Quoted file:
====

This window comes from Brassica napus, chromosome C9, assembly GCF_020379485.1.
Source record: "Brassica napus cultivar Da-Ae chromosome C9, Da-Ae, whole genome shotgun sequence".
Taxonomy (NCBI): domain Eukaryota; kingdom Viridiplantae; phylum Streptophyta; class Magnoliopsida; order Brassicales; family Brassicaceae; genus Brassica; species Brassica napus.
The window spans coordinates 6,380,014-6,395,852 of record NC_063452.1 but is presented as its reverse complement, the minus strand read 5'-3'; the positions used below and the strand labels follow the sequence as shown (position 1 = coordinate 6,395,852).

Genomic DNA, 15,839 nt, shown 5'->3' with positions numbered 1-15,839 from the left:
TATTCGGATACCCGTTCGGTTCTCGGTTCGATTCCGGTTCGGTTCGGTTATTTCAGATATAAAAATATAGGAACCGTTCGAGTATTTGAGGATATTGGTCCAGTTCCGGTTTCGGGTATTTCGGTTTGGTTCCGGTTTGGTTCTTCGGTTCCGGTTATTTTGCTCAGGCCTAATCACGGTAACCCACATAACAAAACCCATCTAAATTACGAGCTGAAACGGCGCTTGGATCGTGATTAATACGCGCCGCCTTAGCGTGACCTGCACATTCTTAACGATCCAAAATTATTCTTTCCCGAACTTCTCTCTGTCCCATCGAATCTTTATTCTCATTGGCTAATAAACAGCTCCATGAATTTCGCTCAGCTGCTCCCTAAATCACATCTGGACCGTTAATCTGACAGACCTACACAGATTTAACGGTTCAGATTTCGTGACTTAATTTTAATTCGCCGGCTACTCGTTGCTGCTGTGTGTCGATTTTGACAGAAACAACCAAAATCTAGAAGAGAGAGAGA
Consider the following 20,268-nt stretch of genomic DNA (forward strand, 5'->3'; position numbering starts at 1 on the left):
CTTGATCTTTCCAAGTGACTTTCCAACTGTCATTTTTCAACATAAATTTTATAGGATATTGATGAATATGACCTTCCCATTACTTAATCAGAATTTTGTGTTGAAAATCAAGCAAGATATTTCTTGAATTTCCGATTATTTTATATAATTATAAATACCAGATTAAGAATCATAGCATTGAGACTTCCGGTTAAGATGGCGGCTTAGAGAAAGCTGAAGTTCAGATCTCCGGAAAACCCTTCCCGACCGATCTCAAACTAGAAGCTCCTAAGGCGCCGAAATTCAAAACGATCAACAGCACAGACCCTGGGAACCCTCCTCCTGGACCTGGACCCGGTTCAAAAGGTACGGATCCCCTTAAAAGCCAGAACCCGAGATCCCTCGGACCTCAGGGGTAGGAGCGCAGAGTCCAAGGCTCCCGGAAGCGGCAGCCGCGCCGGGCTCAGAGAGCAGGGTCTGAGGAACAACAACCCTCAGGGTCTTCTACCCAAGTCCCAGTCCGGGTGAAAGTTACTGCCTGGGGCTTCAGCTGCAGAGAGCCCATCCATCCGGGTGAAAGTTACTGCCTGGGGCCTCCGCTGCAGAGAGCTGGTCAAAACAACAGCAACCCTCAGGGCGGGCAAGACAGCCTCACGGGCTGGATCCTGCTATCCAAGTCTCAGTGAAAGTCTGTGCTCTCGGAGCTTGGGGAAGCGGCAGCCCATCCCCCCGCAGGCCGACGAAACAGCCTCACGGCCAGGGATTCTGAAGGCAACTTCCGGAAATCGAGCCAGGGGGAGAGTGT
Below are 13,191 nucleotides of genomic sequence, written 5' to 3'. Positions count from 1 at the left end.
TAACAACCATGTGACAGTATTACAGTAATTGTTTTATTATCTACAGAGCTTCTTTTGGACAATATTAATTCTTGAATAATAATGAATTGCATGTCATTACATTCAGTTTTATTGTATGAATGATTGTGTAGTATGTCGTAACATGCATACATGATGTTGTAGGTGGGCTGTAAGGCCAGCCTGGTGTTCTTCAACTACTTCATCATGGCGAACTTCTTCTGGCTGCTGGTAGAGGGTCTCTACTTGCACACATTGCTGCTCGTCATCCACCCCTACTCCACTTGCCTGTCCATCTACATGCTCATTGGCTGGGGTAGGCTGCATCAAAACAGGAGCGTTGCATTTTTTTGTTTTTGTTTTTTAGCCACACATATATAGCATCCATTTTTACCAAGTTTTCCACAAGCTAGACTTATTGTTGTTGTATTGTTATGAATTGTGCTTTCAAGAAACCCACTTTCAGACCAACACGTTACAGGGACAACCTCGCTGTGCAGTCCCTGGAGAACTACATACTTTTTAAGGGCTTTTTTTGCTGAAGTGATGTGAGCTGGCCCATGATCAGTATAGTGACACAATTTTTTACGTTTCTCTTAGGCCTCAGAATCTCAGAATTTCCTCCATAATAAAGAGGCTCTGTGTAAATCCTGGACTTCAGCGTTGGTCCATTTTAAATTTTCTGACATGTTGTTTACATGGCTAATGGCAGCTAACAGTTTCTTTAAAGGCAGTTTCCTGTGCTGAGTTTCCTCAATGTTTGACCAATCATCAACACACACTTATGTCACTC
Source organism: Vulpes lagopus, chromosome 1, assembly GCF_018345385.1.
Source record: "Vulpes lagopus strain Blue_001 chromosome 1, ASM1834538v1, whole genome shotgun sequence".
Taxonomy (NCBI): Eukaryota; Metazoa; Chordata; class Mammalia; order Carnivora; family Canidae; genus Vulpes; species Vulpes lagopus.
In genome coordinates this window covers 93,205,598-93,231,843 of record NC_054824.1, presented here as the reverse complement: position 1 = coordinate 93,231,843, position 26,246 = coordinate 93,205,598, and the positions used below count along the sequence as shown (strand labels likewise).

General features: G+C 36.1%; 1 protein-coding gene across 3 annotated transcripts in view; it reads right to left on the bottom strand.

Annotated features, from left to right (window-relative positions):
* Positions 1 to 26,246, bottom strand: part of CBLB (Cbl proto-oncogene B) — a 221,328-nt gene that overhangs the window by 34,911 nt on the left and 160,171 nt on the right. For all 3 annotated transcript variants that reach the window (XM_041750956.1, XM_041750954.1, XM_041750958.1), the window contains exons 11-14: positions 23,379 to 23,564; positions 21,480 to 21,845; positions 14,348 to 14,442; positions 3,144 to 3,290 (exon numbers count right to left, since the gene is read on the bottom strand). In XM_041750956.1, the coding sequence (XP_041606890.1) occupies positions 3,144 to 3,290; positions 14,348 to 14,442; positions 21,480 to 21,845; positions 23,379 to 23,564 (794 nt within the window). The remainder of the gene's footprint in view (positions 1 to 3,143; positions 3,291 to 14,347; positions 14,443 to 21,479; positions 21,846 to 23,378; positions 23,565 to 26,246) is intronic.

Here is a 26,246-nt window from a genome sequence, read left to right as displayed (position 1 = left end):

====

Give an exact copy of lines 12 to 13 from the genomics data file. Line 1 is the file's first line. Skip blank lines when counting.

Source record: "Vulpes lagopus strain Blue_001 chromosome 1, ASM1834538v1, whole genome shotgun sequence".
Taxonomy (NCBI): Eukaryota; Metazoa; Chordata; class Mammalia; order Carnivora; family Canidae; genus Vulpes; species Vulpes lagopus.